Fake Twitter accounts bedevil politicos

California state Sen. Leland Yee, a candidate for mayor of San Franciso, recently came under fire from what seemed to be his own campaign's Twitter feed. A string of tweets from the account @Yee4Mayor criticized his record in the state legislature and mentioned his 1992 arrest on suspicion of shoplifting.

Of course, the account really had no connection to Yee's campaign. It was the latest example of the new role social media is playing in electoral politics, the New York Times reports. As candidates increasingly use Facebook and Twitter to communicate with their fans and supporters, their rivals likewise are increasingly using similar-sounding accounts to spread negative or false information about them

Yee campaign strategist Jim Stearn, fearing possible confusion among voters as a result of the account's official-sounding handle, asked Twitter to remove the account. Twitter, which has a policy against impersonating others on the social networking site, complied with the request.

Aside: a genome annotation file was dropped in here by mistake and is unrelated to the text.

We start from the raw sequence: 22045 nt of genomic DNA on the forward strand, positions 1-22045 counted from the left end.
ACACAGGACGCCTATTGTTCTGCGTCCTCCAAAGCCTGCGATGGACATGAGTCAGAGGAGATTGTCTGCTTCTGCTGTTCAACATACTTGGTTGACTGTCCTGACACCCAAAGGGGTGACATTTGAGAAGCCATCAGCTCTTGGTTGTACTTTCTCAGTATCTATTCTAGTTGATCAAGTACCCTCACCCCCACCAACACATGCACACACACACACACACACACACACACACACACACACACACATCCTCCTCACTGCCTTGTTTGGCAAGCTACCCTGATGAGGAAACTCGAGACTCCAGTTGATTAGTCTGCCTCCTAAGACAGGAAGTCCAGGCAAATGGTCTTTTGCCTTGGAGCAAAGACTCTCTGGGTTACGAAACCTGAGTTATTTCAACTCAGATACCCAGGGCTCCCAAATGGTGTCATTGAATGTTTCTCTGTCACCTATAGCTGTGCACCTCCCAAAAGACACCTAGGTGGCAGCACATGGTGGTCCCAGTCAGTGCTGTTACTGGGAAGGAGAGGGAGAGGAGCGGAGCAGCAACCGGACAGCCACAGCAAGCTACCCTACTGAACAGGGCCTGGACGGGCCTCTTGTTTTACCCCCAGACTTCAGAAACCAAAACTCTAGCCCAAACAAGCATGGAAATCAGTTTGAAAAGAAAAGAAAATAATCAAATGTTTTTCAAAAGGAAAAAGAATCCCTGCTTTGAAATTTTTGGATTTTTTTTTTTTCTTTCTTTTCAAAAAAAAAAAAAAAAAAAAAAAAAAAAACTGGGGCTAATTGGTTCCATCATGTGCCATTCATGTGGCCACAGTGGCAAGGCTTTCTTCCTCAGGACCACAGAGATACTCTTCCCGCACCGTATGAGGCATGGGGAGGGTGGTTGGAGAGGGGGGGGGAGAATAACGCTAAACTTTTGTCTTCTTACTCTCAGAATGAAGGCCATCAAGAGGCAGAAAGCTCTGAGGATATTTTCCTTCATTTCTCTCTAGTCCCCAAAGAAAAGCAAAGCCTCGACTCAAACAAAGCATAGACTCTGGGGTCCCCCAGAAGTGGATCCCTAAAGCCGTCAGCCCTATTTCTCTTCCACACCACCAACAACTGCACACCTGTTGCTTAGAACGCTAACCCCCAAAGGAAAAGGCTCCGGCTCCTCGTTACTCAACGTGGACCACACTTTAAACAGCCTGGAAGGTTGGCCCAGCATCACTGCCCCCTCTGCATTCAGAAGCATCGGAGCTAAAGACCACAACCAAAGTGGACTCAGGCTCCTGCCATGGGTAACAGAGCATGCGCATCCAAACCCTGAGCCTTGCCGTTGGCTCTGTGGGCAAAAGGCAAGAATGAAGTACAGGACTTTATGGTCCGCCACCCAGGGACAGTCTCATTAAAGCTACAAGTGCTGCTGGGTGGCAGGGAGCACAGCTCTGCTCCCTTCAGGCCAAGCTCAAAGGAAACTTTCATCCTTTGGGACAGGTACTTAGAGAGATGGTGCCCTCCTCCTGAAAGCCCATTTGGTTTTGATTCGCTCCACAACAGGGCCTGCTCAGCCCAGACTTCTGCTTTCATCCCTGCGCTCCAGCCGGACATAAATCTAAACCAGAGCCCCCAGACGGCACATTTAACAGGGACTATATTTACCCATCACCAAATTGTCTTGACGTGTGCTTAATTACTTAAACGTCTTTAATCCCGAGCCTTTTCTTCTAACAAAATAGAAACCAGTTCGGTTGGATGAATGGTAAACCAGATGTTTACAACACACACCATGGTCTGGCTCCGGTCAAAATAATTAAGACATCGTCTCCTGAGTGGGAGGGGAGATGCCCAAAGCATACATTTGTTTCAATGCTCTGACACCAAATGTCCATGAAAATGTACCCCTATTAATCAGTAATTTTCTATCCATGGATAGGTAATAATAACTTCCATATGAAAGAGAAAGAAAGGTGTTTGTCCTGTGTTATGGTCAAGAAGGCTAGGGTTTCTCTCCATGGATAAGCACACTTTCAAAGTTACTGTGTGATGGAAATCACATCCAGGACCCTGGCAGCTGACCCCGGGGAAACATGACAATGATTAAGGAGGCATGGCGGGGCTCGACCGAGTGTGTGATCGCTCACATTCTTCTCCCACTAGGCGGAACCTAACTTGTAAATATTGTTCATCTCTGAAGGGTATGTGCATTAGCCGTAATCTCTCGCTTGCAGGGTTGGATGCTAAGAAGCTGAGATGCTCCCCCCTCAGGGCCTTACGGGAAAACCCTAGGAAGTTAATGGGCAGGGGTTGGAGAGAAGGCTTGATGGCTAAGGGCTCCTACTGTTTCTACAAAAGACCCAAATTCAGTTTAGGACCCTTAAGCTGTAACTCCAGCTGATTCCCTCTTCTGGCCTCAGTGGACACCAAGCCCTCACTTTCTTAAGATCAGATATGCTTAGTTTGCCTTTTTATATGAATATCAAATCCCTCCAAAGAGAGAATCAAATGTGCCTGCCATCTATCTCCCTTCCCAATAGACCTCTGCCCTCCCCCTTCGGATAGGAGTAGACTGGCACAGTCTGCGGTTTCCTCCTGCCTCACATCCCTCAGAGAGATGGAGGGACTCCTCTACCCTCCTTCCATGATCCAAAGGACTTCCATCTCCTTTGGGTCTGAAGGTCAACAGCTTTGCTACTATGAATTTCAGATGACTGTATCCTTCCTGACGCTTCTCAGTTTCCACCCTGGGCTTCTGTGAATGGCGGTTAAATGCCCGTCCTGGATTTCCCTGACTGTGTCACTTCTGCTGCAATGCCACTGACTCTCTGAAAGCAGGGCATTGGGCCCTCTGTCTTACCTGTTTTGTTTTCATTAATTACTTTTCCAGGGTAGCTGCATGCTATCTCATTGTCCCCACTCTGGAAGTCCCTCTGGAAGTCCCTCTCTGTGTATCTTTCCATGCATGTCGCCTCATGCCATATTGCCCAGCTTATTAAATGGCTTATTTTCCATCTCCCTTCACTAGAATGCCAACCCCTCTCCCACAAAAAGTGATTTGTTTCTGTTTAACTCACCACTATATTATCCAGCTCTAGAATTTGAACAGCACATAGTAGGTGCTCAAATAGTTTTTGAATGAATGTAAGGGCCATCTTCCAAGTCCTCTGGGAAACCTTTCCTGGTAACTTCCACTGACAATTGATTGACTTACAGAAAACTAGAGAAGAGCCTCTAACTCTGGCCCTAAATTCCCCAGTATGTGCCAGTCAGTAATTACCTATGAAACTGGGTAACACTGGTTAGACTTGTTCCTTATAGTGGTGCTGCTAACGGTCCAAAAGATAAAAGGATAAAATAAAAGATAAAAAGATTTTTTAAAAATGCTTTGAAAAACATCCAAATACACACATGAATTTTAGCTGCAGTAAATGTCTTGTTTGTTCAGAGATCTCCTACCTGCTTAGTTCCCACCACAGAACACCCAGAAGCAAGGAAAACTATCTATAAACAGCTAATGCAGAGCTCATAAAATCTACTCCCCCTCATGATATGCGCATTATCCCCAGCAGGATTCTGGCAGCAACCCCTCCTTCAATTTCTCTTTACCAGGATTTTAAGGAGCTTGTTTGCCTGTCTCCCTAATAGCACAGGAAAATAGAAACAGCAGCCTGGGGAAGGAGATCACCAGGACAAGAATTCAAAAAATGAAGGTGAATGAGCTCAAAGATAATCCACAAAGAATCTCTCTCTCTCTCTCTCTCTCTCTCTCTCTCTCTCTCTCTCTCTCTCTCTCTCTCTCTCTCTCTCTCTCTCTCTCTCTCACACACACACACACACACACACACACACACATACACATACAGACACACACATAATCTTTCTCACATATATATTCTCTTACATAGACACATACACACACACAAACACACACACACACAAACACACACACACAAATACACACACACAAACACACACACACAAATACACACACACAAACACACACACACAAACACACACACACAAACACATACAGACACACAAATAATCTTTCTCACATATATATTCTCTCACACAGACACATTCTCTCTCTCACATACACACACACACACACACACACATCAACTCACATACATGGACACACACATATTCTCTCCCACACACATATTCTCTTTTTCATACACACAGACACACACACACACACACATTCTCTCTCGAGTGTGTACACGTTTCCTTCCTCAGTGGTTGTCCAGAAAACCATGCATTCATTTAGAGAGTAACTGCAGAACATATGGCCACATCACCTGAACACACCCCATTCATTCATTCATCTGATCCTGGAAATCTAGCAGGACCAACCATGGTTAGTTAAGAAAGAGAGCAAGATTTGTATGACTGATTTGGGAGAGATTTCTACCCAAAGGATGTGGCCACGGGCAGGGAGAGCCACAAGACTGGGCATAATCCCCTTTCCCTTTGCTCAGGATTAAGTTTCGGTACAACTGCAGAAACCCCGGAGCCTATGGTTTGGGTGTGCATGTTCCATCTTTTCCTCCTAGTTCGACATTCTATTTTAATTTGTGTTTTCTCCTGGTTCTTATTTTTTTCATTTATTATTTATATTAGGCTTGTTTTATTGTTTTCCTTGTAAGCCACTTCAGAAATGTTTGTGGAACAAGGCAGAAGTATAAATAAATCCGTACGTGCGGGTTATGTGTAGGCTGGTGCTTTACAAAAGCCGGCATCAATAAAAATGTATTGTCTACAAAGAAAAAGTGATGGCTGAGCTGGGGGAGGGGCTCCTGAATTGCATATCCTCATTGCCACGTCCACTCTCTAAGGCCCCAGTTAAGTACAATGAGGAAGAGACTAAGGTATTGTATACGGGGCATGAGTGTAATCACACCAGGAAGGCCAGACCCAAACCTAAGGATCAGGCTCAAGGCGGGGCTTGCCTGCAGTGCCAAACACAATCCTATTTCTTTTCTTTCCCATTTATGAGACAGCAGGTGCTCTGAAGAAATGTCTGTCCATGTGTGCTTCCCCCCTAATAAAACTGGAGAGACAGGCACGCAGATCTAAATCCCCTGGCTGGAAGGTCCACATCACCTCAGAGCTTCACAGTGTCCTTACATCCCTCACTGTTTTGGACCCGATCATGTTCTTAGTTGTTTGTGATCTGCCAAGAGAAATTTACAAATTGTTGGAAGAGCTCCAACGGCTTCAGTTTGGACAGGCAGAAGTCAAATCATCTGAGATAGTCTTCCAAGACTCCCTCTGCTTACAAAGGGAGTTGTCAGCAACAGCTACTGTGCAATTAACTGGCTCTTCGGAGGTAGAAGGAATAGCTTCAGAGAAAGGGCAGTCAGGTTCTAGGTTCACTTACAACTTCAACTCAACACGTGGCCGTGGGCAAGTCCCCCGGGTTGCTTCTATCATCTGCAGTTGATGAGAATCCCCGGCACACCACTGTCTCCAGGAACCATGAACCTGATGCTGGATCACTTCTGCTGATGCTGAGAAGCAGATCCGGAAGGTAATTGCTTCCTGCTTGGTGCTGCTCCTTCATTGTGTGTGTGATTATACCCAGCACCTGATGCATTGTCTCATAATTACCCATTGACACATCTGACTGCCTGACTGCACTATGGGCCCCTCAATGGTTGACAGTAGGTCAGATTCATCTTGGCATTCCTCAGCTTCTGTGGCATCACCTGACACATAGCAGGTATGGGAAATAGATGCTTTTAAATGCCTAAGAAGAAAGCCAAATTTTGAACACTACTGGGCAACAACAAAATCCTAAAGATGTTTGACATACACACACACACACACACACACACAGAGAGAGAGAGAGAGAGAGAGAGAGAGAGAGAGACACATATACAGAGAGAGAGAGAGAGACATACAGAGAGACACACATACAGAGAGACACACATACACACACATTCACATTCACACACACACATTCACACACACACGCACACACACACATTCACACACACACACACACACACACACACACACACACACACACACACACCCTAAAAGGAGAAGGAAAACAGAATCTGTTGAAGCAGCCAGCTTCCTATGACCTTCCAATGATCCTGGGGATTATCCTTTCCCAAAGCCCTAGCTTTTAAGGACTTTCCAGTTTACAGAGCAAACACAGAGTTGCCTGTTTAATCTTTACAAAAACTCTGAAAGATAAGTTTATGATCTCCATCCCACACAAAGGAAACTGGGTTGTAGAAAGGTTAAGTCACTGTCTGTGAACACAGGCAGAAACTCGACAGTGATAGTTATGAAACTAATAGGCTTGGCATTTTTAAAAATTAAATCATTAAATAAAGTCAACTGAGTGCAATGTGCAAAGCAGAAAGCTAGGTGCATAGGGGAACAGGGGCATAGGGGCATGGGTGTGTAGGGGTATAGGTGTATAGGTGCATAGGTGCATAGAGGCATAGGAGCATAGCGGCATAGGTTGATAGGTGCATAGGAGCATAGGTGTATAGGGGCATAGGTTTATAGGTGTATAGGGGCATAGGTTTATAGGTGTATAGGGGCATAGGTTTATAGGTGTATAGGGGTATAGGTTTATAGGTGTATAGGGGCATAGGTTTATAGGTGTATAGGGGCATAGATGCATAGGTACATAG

Of course, Yee's campaign is powerless to stop people from posting less-than-flattering tweets under satirical handles such as @NotLelandYee and @LelandYeeLoves. It's unclear who's running those accounts, but according to the Times story, Stearns says he thinks they may be the work of Yee's opponents' campaigns.

As Forbes magazine points out, fake Twitter accounts are increasingly used to make political points through barbed humor, as @BPGlobalPR did in attacking British Petroleum over last year's oil spill in the Gulf of Mexico. They are also used to mock politicians for their personal foibles, as Rahm Emanuel discovered when he was running for mayor of Chicago and became the target of tweets from @MayorEmanuel, a feed that made fun of his famous penchant for profanity.

Fake Twitter accounts have also contributed to the downfall of politicians, according to the Times. A group of conservatives went on Twitter under fake names to gather information to use against former Rep. Anthony Weiner (D-N.Y.), who recently resigned from Congress after admitting to tweeting lewd photos of himself to several women. One of the fake accounts was under the guise of a 16-year-old girl who asked Weiner to her high school prom.

About the Author

Donald White is an assistant managing editor with 1105 Government Information Group.

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